The culmination of the second act, though, is a series of scenes dealing with the acrimonious dissolution of Jules’ marriage. For years, Doris endures his petty infidelities which don’t last long. Until Jules meets a former Ziegfeld showgirl, Adela Jean Moriarty, at a New Year’s Eve party in New York. She’s impossibly tall with cascading natural blonde hair and Mediterranean blue-green eyes. She’s also bright and sharp-witted. In describing her, Dave paraphrases a line from one of his favorite 1930s comedies: “At least Adela Jean made him pay for what he wanted, not for what he didn’t want."
By the time Doris learns of Adela Jean’s existence, Jules settles the starlet in a Malibu beach house only a mile from the official Azenberg seaside compound. But then Jules makes a fatal error: he proposes marriage. Adela Jean turns him down. She has no intention of sitting around and marking time until she is replaced by a newer model. When she threatens to walk, Jules is reduced to begging. His dream, he confesses to her, is to beget several blonde-haired blue-eyed children.
Dave confirms the story from three different sources. But no one is exactly sure how Doris finds out about this very private conversation. But she goes right to her father with it. The Pincus family lawyer warns Jules that the affair has to end, but the threats make the studio mogul all the more resolute to convince Adela Jean to marry him and have his kids.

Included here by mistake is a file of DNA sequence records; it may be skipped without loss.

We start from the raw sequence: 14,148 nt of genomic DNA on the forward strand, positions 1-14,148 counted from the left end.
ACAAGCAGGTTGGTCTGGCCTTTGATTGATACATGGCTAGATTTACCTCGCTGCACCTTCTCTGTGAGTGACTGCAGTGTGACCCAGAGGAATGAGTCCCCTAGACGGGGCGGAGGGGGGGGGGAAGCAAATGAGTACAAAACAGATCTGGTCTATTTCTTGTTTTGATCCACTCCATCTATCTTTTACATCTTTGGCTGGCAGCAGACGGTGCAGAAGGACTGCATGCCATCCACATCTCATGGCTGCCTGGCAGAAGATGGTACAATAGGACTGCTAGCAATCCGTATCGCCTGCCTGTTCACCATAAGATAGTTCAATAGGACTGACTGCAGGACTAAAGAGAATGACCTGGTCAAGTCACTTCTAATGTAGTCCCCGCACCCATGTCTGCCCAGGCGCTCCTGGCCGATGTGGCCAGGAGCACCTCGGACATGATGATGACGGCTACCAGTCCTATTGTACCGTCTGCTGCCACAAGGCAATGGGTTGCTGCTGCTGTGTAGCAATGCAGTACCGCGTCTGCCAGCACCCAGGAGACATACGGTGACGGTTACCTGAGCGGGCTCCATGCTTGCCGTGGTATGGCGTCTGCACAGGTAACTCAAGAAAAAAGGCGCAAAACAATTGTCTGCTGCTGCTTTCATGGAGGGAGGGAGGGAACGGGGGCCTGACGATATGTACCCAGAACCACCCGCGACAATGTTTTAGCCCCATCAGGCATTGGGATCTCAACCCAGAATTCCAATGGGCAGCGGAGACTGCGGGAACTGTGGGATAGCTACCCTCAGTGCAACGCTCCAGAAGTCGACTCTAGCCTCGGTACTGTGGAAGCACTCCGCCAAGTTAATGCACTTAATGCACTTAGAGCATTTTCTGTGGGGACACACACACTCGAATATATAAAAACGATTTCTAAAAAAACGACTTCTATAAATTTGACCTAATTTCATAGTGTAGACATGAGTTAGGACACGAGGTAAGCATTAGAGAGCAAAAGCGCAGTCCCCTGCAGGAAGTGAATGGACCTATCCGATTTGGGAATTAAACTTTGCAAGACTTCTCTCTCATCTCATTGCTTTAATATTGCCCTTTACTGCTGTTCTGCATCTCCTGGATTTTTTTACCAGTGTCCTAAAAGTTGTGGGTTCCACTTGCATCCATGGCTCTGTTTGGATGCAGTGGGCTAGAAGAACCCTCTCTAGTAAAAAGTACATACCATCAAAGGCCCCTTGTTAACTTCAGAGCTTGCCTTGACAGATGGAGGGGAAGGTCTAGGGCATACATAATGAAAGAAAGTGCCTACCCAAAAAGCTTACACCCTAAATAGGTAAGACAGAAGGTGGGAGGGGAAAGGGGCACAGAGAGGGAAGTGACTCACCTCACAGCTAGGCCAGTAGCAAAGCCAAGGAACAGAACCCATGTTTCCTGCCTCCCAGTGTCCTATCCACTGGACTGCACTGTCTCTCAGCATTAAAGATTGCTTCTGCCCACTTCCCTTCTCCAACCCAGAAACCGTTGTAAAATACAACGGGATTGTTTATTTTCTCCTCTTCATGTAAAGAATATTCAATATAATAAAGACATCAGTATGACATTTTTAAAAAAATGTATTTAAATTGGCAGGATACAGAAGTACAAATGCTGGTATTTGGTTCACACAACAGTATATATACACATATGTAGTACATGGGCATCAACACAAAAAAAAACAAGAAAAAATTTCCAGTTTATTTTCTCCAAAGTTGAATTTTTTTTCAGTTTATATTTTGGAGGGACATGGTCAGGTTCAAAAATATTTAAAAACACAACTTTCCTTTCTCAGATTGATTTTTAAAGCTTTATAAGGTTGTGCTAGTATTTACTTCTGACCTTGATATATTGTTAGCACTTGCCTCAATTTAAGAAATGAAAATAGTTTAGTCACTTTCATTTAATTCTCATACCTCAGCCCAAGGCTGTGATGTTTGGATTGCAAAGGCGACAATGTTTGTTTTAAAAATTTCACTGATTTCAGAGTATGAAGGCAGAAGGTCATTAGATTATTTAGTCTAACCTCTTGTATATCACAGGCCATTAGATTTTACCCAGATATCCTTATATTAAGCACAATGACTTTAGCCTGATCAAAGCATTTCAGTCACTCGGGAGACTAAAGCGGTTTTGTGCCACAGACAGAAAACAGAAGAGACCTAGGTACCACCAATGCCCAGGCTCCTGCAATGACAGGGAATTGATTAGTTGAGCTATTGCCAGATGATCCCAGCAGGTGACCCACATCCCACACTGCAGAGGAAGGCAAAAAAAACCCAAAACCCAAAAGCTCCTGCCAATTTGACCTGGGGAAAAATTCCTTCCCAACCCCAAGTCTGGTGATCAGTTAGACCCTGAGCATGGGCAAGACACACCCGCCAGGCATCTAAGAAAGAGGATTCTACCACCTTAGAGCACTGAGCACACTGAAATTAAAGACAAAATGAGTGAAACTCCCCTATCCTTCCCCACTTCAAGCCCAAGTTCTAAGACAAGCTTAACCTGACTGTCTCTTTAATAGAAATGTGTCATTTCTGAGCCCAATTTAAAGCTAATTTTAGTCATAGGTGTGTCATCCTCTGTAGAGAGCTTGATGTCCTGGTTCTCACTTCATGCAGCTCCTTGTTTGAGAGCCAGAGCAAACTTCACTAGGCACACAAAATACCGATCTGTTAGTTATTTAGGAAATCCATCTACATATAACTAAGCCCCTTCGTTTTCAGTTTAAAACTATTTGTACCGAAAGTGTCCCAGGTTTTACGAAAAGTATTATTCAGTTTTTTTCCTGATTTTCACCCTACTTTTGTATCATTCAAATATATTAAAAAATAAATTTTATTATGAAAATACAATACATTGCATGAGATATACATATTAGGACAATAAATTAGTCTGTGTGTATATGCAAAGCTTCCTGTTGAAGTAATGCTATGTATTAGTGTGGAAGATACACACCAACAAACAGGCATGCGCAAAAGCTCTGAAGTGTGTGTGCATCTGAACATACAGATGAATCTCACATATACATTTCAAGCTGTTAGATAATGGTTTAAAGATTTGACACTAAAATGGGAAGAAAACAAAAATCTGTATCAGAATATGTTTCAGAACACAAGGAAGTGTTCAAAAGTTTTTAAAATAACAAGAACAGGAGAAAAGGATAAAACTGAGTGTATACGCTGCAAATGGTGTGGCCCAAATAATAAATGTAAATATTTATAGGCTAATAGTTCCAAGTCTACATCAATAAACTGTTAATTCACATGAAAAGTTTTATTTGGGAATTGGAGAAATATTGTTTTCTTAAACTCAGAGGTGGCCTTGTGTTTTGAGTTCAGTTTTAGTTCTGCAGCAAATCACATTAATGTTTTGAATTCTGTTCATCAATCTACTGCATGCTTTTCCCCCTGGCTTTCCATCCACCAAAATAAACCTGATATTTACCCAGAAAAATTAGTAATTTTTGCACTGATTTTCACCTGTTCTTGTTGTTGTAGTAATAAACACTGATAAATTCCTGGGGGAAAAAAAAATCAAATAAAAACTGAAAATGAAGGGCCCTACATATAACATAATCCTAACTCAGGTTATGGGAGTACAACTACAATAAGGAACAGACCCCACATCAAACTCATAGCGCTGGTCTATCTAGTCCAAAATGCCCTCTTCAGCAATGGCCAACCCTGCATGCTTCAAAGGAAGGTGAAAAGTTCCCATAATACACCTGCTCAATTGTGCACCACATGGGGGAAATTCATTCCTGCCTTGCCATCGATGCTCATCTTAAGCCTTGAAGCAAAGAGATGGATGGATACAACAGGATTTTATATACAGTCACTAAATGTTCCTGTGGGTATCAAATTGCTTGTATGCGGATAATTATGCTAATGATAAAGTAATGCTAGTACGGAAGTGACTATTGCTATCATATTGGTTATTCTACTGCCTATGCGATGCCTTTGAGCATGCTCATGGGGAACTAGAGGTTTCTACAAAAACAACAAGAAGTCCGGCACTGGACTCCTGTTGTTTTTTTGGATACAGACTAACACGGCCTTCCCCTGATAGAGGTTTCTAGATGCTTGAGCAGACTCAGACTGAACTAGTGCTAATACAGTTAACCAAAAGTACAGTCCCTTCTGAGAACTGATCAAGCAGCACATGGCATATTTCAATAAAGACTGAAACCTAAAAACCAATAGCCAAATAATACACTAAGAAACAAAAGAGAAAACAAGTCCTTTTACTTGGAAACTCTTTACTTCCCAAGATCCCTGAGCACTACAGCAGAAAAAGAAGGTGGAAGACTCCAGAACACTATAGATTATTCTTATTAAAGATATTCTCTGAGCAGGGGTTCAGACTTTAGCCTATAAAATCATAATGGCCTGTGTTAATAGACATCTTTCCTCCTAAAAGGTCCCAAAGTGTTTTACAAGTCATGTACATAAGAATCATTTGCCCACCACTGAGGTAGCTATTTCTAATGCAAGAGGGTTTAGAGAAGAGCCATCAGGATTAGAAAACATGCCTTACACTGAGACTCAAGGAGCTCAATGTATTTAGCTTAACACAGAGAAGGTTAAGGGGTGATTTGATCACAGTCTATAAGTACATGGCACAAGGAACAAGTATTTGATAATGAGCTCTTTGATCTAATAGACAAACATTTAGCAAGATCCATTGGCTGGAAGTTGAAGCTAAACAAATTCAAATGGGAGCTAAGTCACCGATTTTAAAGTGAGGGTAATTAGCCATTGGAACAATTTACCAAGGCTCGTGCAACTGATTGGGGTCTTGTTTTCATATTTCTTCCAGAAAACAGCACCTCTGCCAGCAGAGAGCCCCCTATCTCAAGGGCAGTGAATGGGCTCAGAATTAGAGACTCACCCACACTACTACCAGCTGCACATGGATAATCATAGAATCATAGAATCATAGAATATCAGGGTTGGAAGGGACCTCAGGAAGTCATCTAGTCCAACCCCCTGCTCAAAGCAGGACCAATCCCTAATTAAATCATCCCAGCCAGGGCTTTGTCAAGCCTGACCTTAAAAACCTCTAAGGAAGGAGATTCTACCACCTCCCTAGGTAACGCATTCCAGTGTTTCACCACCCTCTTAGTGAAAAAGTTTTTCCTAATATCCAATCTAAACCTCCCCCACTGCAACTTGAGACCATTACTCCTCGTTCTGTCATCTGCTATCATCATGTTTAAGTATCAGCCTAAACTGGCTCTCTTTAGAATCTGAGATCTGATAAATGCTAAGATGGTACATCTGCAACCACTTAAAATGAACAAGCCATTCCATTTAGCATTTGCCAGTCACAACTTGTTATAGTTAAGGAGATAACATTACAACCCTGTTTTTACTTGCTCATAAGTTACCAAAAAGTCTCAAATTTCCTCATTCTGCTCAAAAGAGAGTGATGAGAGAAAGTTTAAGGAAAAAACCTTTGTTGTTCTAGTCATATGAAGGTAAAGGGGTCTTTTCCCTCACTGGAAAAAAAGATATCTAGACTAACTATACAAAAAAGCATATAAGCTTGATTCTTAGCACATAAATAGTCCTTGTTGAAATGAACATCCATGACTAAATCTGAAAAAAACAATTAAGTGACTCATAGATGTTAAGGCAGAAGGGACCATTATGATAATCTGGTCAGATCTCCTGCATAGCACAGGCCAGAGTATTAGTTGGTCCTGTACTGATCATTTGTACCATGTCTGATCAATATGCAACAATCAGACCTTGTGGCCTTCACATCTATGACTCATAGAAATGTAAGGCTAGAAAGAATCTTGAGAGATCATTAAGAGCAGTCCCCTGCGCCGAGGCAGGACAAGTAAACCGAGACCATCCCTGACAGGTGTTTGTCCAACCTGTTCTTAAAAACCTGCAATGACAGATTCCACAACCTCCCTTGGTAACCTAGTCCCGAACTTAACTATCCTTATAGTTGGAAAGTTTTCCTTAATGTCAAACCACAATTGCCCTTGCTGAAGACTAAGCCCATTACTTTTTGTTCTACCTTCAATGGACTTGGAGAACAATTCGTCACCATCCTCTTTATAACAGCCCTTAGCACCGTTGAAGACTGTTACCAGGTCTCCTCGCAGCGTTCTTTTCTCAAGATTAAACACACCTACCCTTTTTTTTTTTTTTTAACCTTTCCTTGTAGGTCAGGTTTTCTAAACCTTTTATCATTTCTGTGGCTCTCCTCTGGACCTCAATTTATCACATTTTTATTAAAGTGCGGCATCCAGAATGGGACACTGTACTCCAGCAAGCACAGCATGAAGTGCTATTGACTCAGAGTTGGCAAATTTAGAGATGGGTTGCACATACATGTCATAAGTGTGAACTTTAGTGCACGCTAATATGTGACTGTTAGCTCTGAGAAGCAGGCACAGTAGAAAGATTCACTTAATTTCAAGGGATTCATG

So Doris then embarks on a whisper campaign and soon all of Hollywood hears about Jules’ unorthodox proposal. Normally the boys’ club pulls together over such matters, but even in a town where vows of marriage are written on wax paper, Jules’ desire to make his mistress the first lady of Argot Pictures is met with disapproval. Jack Warner tells him to back off and so does Darryl Zanuck. But Jules refuses. Misguidedly believing that the best defense is a strong offense, Jules recklessly begins escorting Adela Jean out in public to official – and wife only – industry events. According to Hollywood’s moral code, having a starlet on one’s arm is acceptable behavior for a mogul. But another matter entirely to appear in the society pages with his harlot.
In retaliation, Doris decides to break a few rules of her own. She invites a prominent gossip columnist to lunch and trots out the Argot Pictures dirty laundry. Normally, the newswoman wouldn’t touch that kind of story for fear of being banned from the studio lot and losing access to talent. But Doris enlists other studio wives to help her. The gossip columnist runs with the story in return for several exclusives that more than compensate her for incurring Jules’ enmity.